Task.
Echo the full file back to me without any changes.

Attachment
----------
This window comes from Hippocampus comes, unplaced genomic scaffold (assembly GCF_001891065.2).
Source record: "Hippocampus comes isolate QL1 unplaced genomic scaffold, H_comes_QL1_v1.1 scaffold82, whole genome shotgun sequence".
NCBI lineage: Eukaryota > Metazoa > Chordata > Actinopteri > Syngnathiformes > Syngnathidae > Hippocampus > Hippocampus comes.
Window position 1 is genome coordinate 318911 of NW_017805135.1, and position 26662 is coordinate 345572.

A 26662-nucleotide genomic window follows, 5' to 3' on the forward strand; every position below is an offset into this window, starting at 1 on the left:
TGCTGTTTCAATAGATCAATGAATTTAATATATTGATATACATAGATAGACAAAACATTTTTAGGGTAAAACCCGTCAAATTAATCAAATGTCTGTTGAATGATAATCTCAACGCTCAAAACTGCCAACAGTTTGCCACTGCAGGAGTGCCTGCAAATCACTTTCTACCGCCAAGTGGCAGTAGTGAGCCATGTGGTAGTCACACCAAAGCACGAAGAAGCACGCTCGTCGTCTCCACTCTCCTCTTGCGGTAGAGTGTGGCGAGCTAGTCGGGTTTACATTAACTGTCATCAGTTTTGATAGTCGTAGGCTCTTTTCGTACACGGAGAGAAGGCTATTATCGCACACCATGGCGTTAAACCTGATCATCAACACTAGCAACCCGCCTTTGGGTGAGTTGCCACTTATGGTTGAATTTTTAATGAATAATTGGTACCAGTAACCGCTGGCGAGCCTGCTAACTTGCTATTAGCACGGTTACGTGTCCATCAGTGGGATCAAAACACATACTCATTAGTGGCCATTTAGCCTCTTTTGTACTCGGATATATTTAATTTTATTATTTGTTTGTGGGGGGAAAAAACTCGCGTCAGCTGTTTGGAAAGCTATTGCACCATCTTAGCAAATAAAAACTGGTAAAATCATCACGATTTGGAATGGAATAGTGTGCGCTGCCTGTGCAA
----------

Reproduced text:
This window comes from Hippocampus comes, unplaced genomic scaffold (assembly GCF_001891065.2).
Source record: "Hippocampus comes isolate QL1 unplaced genomic scaffold, H_comes_QL1_v1.1 scaffold82, whole genome shotgun sequence".
NCBI lineage: Eukaryota > Metazoa > Chordata > Actinopteri > Syngnathiformes > Syngnathidae > Hippocampus > Hippocampus comes.
Window position 1 is genome coordinate 318911 of NW_017805135.1, and position 26662 is coordinate 345572.

A 26662-nucleotide genomic window follows, 5' to 3' on the forward strand; every position below is an offset into this window, starting at 1 on the left:
TGCTGTTTCAATAGATCAATGAATTTAATATATTGATATACATAGATAGACAAAACATTTTTAGGGTAAAACCCGTCAAATTAATCAAATGTCTGTTGAATGATAATCTCAACGCTCAAAACTGCCAACAGTTTGCCACTGCAGGAGTGCCTGCAAATCACTTTCTACCGCCAAGTGGCAGTAGTGAGCCATGTGGTAGTCACACCAAAGCACGAAGAAGCACGCTCGTCGTCTCCACTCTCCTCTTGCGGTAGAGTGTGGCGAGCTAGTCGGGTTTACATTAACTGTCATCAGTTTTGATAGTCGTAGGCTCTTTTCGTACACGGAGAGAAGGCTATTATCGCACACCATGGCGTTAAACCTGATCATCAACACTAGCAACCCGCCTTTGGGTGAGTTGCCACTTATGGTTGAATTTTTAATGAATAATTGGTACCAGTAACCGCTGGCGAGCCTGCTAACTTGCTATTAGCACGGTTACGTGTCCATCAGTGGGATCAAAACACATACTCATTAGTGGCCATTTAGCCTCTTTTGTACTCGGATATATTTAATTTTATTATTTGTTTGTGGGGGGAAAAAACTCGCGTCAGCTGTTTGGAAAGCTATTGCACCATCTTAGCAAATAAAAACTGGTAAAATCATCACGATTTGGAATGGAATAGTGTGCGCTGCCTGTGCAA